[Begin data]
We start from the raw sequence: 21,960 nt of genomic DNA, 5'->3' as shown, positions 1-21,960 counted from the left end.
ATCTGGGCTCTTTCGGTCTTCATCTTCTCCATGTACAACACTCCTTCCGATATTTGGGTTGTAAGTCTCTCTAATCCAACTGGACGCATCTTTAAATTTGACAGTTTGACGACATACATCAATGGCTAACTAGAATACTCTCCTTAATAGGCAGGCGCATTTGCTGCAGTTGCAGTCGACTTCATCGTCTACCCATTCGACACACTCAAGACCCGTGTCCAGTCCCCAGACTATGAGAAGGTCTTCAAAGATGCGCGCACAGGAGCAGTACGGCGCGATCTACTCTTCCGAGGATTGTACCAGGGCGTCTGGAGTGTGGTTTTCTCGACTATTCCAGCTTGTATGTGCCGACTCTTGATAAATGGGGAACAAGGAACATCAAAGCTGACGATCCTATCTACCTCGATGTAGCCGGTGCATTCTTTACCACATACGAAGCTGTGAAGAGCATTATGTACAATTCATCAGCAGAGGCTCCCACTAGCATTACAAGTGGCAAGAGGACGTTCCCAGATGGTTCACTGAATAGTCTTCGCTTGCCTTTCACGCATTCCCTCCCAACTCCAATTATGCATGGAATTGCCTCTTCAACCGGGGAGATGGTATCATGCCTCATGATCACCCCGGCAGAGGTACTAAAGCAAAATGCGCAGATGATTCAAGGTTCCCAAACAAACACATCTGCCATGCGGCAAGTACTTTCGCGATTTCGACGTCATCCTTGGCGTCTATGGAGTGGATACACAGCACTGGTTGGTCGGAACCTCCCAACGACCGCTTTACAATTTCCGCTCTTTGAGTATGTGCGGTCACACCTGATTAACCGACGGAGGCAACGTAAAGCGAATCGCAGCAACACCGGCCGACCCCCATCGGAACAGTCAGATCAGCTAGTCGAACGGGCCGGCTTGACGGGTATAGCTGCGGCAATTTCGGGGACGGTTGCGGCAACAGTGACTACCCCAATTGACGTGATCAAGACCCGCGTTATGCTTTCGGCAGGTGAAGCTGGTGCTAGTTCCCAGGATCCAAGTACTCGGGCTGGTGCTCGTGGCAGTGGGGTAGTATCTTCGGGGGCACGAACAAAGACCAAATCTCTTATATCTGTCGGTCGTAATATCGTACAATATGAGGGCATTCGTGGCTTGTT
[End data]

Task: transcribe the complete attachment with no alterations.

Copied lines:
We start from the raw sequence: 21,960 nt of genomic DNA, 5'->3' as shown, positions 1-21,960 counted from the left end.
ATCTGGGCTCTTTCGGTCTTCATCTTCTCCATGTACAACACTCCTTCCGATATTTGGGTTGTAAGTCTCTCTAATCCAACTGGACGCATCTTTAAATTTGACAGTTTGACGACATACATCAATGGCTAACTAGAATACTCTCCTTAATAGGCAGGCGCATTTGCTGCAGTTGCAGTCGACTTCATCGTCTACCCATTCGACACACTCAAGACCCGTGTCCAGTCCCCAGACTATGAGAAGGTCTTCAAAGATGCGCGCACAGGAGCAGTACGGCGCGATCTACTCTTCCGAGGATTGTACCAGGGCGTCTGGAGTGTGGTTTTCTCGACTATTCCAGCTTGTATGTGCCGACTCTTGATAAATGGGGAACAAGGAACATCAAAGCTGACGATCCTATCTACCTCGATGTAGCCGGTGCATTCTTTACCACATACGAAGCTGTGAAGAGCATTATGTACAATTCATCAGCAGAGGCTCCCACTAGCATTACAAGTGGCAAGAGGACGTTCCCAGATGGTTCACTGAATAGTCTTCGCTTGCCTTTCACGCATTCCCTCCCAACTCCAATTATGCATGGAATTGCCTCTTCAACCGGGGAGATGGTATCATGCCTCATGATCACCCCGGCAGAGGTACTAAAGCAAAATGCGCAGATGATTCAAGGTTCCCAAACAAACACATCTGCCATGCGGCAAGTACTTTCGCGATTTCGACGTCATCCTTGGCGTCTATGGAGTGGATACACAGCACTGGTTGGTCGGAACCTCCCAACGACCGCTTTACAATTTCCGCTCTTTGAGTATGTGCGGTCACACCTGATTAACCGACGGAGGCAACGTAAAGCGAATCGCAGCAACACCGGCCGACCCCCATCGGAACAGTCAGATCAGCTAGTCGAACGGGCCGGCTTGACGGGTATAGCTGCGGCAATTTCGGGGACGGTTGCGGCAACAGTGACTACCCCAATTGACGTGATCAAGACCCGCGTTATGCTTTCGGCAGGTGAAGCTGGTGCTAGTTCCCAGGATCCAAGTACTCGGGCTGGTGCTCGTGGCAGTGGGGTAGTATCTTCGGGGGCACGAACAAAGACCAAATCTCTTATATCTGTCGGTCGTAATATCGTACAATATGAGGGCATTCGTGGCTTGTT